Video design or projection design is a creative field of stagecraft. It is concerned with the creation and integration of film, motion graphics and live camera feed into the fields of theatre, opera, dance, fashion shows, concerts and other live events. Video design has only recently gained recognition as a separate creative field. For instance, United Scenic Artists' Local 829, the union that represents designers and scenic artists in the US entertainment industry, only added the Projection Designer membership category in 2007.  Prior to this, the responsibilities of video design would often be taken on by a scenic designer or lighting designer. A person who practices the art of video design is often known as a Video Designer. However, naming conventions vary around the world, and so practitioners may also be credited as Projection Designer, "Media Designer", Cinematographer or Video Director (amongst others). As a relatively new field of stagecraft, practitioners create their own definitions, rules and techniques.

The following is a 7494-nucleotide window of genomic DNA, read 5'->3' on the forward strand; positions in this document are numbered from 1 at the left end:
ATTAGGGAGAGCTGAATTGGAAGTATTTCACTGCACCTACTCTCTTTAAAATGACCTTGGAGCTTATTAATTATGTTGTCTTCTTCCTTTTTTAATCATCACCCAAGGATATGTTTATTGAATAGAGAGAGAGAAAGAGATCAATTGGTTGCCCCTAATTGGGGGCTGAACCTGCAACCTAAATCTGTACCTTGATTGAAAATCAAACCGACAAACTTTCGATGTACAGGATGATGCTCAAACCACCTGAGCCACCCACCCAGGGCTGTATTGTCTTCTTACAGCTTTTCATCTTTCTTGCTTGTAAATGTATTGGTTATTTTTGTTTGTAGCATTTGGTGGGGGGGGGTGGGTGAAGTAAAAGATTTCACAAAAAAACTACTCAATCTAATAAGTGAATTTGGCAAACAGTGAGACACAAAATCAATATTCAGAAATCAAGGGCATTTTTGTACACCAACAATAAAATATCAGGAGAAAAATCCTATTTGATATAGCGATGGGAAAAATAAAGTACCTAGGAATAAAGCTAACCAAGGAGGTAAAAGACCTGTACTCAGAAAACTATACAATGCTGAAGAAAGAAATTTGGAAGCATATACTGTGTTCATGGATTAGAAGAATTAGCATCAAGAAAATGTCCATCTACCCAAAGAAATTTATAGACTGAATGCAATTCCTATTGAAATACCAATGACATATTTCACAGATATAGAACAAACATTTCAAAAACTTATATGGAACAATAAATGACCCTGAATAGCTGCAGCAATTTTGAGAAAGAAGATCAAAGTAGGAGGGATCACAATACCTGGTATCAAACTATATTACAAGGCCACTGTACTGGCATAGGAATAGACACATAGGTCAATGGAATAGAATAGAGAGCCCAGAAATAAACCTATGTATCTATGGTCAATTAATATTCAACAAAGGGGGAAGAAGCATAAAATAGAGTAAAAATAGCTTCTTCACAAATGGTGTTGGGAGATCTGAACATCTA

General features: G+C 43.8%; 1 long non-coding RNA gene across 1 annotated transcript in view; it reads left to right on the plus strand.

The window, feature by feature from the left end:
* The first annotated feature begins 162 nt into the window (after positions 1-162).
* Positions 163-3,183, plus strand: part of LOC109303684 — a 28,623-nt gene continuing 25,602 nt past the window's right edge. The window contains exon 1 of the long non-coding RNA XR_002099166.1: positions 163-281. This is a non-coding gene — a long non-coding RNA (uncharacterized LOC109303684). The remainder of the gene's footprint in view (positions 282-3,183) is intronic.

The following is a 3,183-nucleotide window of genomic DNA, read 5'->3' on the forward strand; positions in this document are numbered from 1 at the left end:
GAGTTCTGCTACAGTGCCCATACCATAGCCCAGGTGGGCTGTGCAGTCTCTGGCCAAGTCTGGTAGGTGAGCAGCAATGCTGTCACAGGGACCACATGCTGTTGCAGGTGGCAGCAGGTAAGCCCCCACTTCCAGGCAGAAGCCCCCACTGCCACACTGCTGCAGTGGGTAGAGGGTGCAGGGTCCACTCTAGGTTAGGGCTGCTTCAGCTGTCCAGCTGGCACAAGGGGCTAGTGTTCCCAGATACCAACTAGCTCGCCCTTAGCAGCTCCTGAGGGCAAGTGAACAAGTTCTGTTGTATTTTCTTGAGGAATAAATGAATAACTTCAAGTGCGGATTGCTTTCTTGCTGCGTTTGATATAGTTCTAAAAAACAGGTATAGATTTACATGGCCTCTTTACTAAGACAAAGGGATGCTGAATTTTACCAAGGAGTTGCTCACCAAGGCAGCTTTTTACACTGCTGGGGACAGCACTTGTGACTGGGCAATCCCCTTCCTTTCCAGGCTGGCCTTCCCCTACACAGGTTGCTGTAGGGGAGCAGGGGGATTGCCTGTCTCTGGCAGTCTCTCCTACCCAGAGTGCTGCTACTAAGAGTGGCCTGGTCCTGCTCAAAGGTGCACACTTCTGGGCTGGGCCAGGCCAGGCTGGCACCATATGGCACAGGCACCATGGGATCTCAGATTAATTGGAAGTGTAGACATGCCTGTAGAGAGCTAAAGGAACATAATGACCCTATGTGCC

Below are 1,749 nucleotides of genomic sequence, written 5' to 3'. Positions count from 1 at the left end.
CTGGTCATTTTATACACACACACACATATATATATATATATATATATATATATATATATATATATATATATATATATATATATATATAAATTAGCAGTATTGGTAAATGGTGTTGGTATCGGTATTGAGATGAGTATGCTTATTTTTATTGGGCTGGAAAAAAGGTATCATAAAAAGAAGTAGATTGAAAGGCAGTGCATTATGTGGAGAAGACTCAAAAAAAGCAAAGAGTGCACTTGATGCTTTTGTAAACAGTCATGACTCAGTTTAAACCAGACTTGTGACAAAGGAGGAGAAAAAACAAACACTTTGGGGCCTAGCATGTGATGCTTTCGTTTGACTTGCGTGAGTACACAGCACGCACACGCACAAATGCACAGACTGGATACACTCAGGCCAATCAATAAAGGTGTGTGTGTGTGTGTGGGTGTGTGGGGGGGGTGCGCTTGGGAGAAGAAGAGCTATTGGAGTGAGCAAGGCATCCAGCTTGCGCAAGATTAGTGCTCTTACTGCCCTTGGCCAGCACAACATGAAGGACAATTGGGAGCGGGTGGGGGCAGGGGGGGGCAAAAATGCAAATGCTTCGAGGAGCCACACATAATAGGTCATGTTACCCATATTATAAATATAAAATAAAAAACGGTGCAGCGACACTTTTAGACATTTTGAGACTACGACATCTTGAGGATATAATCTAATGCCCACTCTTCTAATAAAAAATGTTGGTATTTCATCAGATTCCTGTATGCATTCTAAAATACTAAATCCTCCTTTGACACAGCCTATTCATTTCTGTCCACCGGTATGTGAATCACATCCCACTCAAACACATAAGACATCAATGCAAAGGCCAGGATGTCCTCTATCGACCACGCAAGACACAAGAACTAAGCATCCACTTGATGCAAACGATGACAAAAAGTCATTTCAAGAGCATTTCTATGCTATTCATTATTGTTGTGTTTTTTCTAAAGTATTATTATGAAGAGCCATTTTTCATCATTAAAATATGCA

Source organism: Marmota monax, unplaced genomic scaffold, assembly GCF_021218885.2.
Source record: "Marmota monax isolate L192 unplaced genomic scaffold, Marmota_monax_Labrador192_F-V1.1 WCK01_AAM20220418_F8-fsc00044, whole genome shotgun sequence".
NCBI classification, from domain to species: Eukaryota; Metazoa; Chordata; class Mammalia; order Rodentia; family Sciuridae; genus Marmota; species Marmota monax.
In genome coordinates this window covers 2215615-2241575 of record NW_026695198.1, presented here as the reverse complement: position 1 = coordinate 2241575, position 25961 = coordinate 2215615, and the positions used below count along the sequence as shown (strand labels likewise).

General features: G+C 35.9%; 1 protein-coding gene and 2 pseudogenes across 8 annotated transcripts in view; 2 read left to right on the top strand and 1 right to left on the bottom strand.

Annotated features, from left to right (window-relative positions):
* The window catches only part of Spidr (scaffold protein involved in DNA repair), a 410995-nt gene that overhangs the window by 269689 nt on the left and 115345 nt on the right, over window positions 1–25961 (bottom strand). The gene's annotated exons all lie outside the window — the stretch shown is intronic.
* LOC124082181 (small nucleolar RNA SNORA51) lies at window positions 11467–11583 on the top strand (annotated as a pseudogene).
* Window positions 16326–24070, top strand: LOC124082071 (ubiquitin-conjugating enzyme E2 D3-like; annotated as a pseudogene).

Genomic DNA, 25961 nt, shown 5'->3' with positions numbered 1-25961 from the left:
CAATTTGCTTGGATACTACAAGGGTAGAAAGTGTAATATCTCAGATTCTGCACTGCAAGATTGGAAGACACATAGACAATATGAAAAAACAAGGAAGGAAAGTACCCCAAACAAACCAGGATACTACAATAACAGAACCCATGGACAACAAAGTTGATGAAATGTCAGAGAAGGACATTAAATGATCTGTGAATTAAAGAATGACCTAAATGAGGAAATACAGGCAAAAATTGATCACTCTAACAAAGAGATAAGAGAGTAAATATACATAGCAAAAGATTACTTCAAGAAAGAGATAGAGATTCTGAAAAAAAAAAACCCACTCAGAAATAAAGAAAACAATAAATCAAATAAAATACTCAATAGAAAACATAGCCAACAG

Filmmaking and video production content has been used in performance for many years,  as has large format slide projection delivered by systems such as the PANI projector.  The German Erwin Piscator, as stage director at the Berlin Volksbühne in the 1920s, made extensive use of film projected onto his sets.  However, the development of digital projection technology in the mid 90s, and the resulting drop in price, made it more attractive and practical to live performance producers, directors and scenic designers. The role of the video designer has developed as a response to this, and in recognition of the demand in the industry for experienced professionals to handle the video content of a production. 
United Scenic Artists' Local 829, the Union representing Scenic Artists in the USA has included "Projection Designers" as of mid- 2007.  This means anybody working in this field will be doing so officially as "Projection Designer" if he or she is working under a union contract, even if the design utilizes technology other than video projectors. The term "Projection Designer" stems from the days when slide and film projectors were the primary source of projection and is now in wide use across North America.